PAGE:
I have always been fascinated by the topic of water purification and filtration because learning how to treat my own water in the backcountry made it possible for me to extend my day hikes indefinitely, beyond the water I could carry in my backpack. That meant I could take bigger adventures, hike longer distances, and opened the door to multi-day backpacking trips.
My current water filtration/purification system consists of two components: a Sawyer Squeeze water filter that I use in conjunction with a 3L Platypus reservoir and chlorine dioxide chemical purification. I mainly use the Sawyer to resupply during the day when I want fresh water without having to wait for a chemical reaction, and chemicals at night when I want to purify a big batch for use the following morning. The two solutions also serve as fall backs for each other, if either breaks or fails, which has happened occasionally on my longer backpacking trips.
Chlorine Dioxide Tablets
For the past few years, I’ve been using Katadyn Micropur chlorine dioxode tablets which are individually wrapped in small foil packages – one for each liter of water. I’d never tried Aqua Mira Purification drops, probably because my REI doesn’t carry them, which in retrospect is a bad reason. But I was on a few trips this summer where the Katadyn Micropur tablets failed to dissolve overnight in my water bladder. This happened on multiple trips from different water sources. I was very surprised by this but luckily had my Sawyer filter along as a fall back, so it didn’t force me off the trail.
Chlorine Dioxide Solution
When the opportunity to try Aqua Mira’s liquid purification drops came along, I was skeptical that I’d like a liquid solution that required carrying two bottles of fluid, mixing them together, and waiting for 5 minutes for them to react before I could add them to purify my water.
That’s how Aqua Mira works. You combine 7 drops from Bottle A with 7 drops from Bottle B for each liter you want to purify, wait 5 minutes for the combined solution to turn yellow, and then pour it into your untreated water bottle or reservoir. After mixing, you need to wait another 15-30 minutes for Aqua Mira to kill Guardia, Cryptosporidum, bacteria and viruses, depending on the water temperature and turbidity before you can drink your water – but you can continue hiking while you wait.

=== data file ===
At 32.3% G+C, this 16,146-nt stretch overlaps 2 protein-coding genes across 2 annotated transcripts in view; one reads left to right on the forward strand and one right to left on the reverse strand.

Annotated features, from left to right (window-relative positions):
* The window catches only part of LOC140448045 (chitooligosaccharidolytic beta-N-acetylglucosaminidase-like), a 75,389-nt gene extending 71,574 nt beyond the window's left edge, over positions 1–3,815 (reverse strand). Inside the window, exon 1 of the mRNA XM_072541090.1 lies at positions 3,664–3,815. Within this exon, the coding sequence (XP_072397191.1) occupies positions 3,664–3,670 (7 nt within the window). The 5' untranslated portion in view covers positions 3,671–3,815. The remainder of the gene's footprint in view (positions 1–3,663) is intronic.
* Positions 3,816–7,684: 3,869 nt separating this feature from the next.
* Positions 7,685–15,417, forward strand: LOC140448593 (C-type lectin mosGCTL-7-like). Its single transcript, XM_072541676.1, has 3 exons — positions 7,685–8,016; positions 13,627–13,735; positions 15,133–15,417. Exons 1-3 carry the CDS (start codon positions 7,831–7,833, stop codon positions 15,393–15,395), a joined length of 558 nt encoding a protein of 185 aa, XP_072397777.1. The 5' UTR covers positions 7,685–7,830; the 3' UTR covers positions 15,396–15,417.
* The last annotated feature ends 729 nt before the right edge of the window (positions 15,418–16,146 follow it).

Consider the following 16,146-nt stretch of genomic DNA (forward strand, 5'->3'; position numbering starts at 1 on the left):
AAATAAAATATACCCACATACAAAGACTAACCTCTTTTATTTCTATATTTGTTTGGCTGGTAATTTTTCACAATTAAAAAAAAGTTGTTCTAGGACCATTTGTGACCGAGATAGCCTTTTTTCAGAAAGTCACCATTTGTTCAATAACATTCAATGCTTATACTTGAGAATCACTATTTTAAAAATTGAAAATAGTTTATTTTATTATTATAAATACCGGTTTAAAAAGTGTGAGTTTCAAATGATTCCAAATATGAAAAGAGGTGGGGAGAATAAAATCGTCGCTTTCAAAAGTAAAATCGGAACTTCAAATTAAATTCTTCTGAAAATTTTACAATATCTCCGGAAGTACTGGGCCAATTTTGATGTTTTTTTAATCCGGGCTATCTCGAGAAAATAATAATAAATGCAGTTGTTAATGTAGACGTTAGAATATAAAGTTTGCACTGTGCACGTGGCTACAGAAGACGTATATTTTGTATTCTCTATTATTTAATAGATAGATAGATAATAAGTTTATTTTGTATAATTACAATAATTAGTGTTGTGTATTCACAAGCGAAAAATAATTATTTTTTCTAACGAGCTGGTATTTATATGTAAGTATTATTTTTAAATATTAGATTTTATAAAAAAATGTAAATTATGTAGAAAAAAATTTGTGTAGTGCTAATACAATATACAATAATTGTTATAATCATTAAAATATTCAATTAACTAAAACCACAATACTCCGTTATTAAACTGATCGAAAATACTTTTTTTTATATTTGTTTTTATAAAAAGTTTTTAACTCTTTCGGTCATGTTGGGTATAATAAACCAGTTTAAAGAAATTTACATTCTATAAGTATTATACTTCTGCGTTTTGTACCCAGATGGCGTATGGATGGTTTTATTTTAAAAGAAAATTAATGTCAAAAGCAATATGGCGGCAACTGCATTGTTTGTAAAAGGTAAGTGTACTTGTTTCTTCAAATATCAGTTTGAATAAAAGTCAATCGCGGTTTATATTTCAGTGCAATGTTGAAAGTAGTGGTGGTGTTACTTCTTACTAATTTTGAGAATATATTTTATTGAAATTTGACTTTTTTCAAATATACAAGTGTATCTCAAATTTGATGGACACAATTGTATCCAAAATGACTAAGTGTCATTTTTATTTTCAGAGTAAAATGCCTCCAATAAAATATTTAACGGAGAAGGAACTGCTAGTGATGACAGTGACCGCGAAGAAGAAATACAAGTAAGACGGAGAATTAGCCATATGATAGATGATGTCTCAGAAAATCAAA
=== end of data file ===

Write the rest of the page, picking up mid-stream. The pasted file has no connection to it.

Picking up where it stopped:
When I tried Aqua Mira for the first time, I was co-leading a beginner backpacking group with about 10 people in it. None of the participants had brought along water filters or chemical purifiers of their own, so it was up to me to provide them with Aqua Mira drops when they needed to resupply their water.
They were all using 1 L Platypus soft bottles with the same plastic cap and this process turned out to be very efficient because they left their reservoir caps in the same place on the side of the stream, allowing me to fill each of them with drops from Bottle A and then Bottle B en masse. When they returned with untreated water, they poured the ready solution from one of the caps into their reservoir. We continued hiking, noting that we had to wait another 15 minutes before their water would be safe to drink, and calling a group water break when the time had passed. That experience was an eye opener for me because it showed me that drop-based solution was as quick to deploy as a tablet-based one, and far more time efficient for a large group of people.
It’s also far less expensive: one package of Aqua Mira drops costs $15 ($12.50 on Amazon) and can treat 120 liters of water or 30 gallons. Treating the same quantity of water with Katadyn Micropur tablets costs $60 when purchased for $9.95 per 20-pack or 4 times as much.
After that trip, I’ve continued using Aqua Mira for my own personal use on day hikes, backpacks, and bushwhacks with the following key benefits:
- No extra trash to sort out or carry
- Immediately clear that the Aqua Mira solution is good when it turns yellow
Needless to say, I am an Aqua Mira convert and carry those two little bottles on all of my trips now.
If you’re unfamiliar with Chlorine Dioxide for treating backcountry water, it’s a well established disinfectant that works by releasing nascent oxygen, a highly active form of oxygen, which is a strong oxidant and a powerful germicidal agent. Chlorine dioxide is widely used by municipal water treatment plants to kill a variety of waterborne pathogens since the late 1940s, but is iodine and chlorine free. chlorine dioxide is a significantly stronger oxidant than iodine, with greater pathogen killing power. Unlike iodine, chlorine dioxide does not discolor water, nor does it give water an unpleasant taste.
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